SXSW REVIEW: Preacher

A South-by-Southwest preview of the new Seth Rogan, Evan Goldberg comedy

A sneak peek of AMC’s lollapalooza new series “Preacher” screened on 3/14 to a packed house at Austin’s Paramount movie palace during the SXSW film/music/interactive festival in advance of the show’s official 5/22 launch. Reactions were decidedly mixed. On one end of the spectrum, the raucous cheering and applause that greeted the premiere (directed by series executive producers and big screen comedy zillionaires Seth Rogen and Evan Goldberg) seemed to indicate a sure-fire crowd pleaser, though grousing after the lights came up (in the theater and on Twitter) focused on the episode’s scattershot storytelling and lack of character development.

Your own reaction may vary based on your familiarity with the 75-issue DC Comics series (by writer Garth Ennis and artists Steve Dillon and Glenn Fabry) upon which the show is based, as well as your general receptiveness to ultra-violence, pop metaphysics, light blasphemy, stoner comedy, and “try anything” kitchen-sink plotting.

The original source material follows the adventures of a Lone Star preacher blessed (or cursed) with the Word of God (or, more specifically, the ability to make people follow his commands, to sometimes horrifically self-destructive effect). Naturally, such godly power comes with a hell of a lot of godly responsibility for the book’s central protagonist, Jesse Custer, a former outlaw gone straight-ish who finds himself tussling with Heaven, Hell, and everything in between after receiving his mysterious supernatural “gift”.
In the comic, Ennis mixed Big Questions about morality and the meaning of life with a gonzo bouillabaisse of genres and influences to create a compelling punk rock vampire conspiracy Western about love, death, revenge, addiction, God’s Judgment, and who, if anyone, judges Him.

It’s a lot to squeeze into a basic cable TV series, and there’s a case to be made that the premiere of AMC’s adaptation (scripted by former “Breaking Bad” writer/co-producer Sam Catlin) gets too many plates spinning too soon in an effort to hook fans of the comic with familiar elements. One minute, we’re listening to Custer (Dominic Cooper) preach a half-hearted sermon to his bored congregation, then suddenly we’re up in a Lear jet with a phalanx of vampire hunters or down in a pulp fiction corn field car chase or over in Africa watching unidentified men doing mysterious things in the aftermath of an inexplicable supernatural event…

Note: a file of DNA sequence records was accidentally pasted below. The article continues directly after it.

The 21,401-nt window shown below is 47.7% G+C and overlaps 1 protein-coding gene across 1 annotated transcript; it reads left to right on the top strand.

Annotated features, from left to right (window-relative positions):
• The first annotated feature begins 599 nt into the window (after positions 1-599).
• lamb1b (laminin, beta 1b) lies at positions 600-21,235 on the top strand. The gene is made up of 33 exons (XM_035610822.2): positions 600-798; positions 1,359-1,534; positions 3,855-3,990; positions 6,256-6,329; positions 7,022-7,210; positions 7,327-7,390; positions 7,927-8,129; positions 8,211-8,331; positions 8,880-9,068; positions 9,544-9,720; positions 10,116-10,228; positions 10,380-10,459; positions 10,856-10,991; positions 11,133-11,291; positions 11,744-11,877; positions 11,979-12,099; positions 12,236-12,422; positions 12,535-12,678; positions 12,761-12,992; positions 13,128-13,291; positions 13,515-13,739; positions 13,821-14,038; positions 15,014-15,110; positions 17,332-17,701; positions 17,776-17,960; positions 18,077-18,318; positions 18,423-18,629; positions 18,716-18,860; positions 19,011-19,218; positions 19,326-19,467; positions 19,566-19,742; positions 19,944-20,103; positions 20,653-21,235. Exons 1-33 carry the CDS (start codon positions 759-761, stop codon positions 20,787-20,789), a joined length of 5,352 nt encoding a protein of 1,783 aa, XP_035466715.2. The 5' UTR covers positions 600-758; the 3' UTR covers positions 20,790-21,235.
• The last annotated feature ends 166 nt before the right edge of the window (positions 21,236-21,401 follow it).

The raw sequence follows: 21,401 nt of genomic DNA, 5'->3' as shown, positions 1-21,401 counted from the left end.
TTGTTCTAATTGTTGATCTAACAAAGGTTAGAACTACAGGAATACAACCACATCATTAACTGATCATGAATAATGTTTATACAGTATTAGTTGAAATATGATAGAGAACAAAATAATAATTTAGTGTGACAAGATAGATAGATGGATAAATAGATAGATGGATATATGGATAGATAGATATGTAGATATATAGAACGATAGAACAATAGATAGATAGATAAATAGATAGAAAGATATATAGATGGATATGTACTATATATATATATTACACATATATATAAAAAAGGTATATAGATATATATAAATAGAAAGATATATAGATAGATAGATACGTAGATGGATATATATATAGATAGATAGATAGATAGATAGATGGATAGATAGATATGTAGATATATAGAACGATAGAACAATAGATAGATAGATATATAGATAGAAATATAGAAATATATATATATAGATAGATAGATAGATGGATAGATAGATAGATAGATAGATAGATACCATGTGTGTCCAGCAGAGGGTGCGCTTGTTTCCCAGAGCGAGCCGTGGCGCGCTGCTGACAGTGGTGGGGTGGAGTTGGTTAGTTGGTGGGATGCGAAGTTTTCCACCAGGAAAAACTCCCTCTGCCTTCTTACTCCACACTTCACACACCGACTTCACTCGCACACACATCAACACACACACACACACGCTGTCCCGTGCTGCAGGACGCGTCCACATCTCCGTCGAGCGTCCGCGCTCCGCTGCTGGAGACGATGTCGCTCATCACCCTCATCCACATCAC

…and then we’re back in Texas again, watching a slightly more human-scale drama about a haunted, conflicted preacher wrestling with his faith (and, the show hints, a seriously tragic past).

At the same time, there’s also a sense that the series is scaling down the comic’s epic sprawl, making Custer’s parish a kind of home base where most of the major players will congregate in between globe-trotting side trips. By the end of the first episode, for instance, three major characters from the comic series have arrived in the small town of Annville. First up: a nihilistic, hard-drinking Irish vampire named Cassidy (played by Joe Gilgun with a brogue so thick that AMC should seriously consider subtitles for his dialogue). Next: Tulip, Custer’s former romantic and criminal partner (a blonde white character in the comics portrayed in the series, via a wise bit of color-blind casting, by the Ethiopian/Irish actress Ruth Negga, channeling Maya Rudolph). And finally, there’s fan favorite Arseface (Ian Colletti), who, for those unfamiliar with the “Preacher”-verse, is a teenager with a face that’s…well, you’ll see.

And yet, even if all the various parts of the premiere don’t exactly fit together, the individual scenes are fast-paced and generally entertaining, from the visceral satisfaction of a particularly odious character’s well-earned comeuppance to a great throwaway gag about a certain celebrity’s own instant karma. Plus, Cooper (who was clearly hit with the “tall, dark, and handsome stick” as one character notes) is a charismatic lead, with just enough swagger and gravitas to (maybe) center all the anarchy over the long haul.

But even if the center cannot hold and things fall apart, Yeats-style, the premiere of “Preacher” is definitely good enough to keep me watching for at least a few more episodes…if only to see if, when, and how fast the whole thing goes rocketing off the rails.

Andrew Osborne has written for websites including "Nerve," "Rocker," "Vanity Fair," and "Wired." He's also written film, TV, comic, theatrical, and interactive scripts for Warner Bros., MTV, HBO, Orion, MPCA, Platinum Studios, enVie Interactive, and the Discovery Channel, among others.